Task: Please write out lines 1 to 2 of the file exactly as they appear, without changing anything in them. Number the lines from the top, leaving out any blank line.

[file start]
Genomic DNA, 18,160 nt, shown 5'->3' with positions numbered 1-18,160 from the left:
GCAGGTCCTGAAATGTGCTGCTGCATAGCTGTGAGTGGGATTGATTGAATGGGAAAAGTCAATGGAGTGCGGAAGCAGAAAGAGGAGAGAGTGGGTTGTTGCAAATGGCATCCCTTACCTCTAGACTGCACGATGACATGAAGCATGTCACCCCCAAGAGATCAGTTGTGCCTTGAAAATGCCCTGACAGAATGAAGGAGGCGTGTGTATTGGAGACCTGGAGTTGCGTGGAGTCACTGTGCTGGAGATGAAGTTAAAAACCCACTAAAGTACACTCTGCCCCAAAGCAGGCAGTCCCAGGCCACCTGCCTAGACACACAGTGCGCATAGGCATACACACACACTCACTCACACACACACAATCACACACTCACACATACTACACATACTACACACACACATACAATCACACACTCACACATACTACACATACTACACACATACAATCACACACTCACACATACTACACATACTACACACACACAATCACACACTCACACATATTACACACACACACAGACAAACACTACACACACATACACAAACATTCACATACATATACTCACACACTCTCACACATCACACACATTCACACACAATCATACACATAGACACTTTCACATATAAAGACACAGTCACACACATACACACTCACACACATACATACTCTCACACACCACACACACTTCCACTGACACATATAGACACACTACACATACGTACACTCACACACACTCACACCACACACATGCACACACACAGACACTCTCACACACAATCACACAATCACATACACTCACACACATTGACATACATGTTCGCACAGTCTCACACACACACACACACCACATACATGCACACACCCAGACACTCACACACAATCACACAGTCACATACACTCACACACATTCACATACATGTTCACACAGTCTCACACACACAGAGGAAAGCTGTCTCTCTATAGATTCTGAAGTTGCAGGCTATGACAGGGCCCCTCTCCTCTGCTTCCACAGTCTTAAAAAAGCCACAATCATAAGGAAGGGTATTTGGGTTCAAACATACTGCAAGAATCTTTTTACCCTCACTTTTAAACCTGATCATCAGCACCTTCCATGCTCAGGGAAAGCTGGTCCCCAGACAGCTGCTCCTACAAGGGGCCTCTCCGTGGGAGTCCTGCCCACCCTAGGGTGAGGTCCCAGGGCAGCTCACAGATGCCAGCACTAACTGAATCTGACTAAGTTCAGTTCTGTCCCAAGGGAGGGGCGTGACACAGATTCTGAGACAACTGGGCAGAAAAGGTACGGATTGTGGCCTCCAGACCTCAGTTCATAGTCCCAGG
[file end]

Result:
Genomic DNA, 18,160 nt, shown 5'->3' with positions numbered 1-18,160 from the left:
GCAGGTCCTGAAATGTGCTGCTGCATAGCTGTGAGTGGGATTGATTGAATGGGAAAAGTCAATGGAGTGCGGAAGCAGAAAGAGGAGAGAGTGGGTTGTTGCAAATGGCATCCCTTACCTCTAGACTGCACGATGACATGAAGCATGTCACCCCCAAGAGATCAGTTGTGCCTTGAAAATGCCCTGACAGAATGAAGGAGGCGTGTGTATTGGAGACCTGGAGTTGCGTGGAGTCACTGTGCTGGAGATGAAGTTAAAAACCCACTAAAGTACACTCTGCCCCAAAGCAGGCAGTCCCAGGCCACCTGCCTAGACACACAGTGCGCATAGGCATACACACACACTCACTCACACACACACAATCACACACTCACACATACTACACATACTACACACACACATACAATCACACACTCACACATACTACACATACTACACACATACAATCACACACTCACACATACTACACATACTACACACACACAATCACACACTCACACATATTACACACACACACAGACAAACACTACACACACATACACAAACATTCACATACATATACTCACACACTCTCACACATCACACACATTCACACACAATCATACACATAGACACTTTCACATATAAAGACACAGTCACACACATACACACTCACACACATACATACTCTCACACACCACACACACTTCCACTGACACATATAGACACACTACACATACGTACACTCACACACACTCACACCACACACATGCACACACACAGACACTCTCACACACAATCACACAATCACATACACTCACACACATTGACATACATGTTCGCACAGTCTCACACACACACACACACCACATACATGCACACACCCAGACACTCACACACAATCACACAGTCACATACACTCACACACATTCACATACATGTTCACACAGTCTCACACACACAGAGGAAAGCTGTCTCTCTATAGATTCTGAAGTTGCAGGCTATGACAGGGCCCCTCTCCTCTGCTTCCACAGTCTTAAAAAAGCCACAATCATAAGGAAGGGTATTTGGGTTCAAACATACTGCAAGAATCTTTTTACCCTCACTTTTAAACCTGATCATCAGCACCTTCCATGCTCAGGGAAAGCTGGTCCCCAGACAGCTGCTCCTACAAGGGGCCTCTCCGTGGGAGTCCTGCCCACCCTAGGGTGAGGTCCCAGGGCAGCTCACAGATGCCAGCACTAACTGAATCTGACTAAGTTCAGTTCTGTCCCAAGGGAGGGGCGTGACACAGATTCTGAGACAACTGGGCAGAAAAGGTACGGATTGTGGCCTCCAGACCTCAGTTCATAGTCCCAGG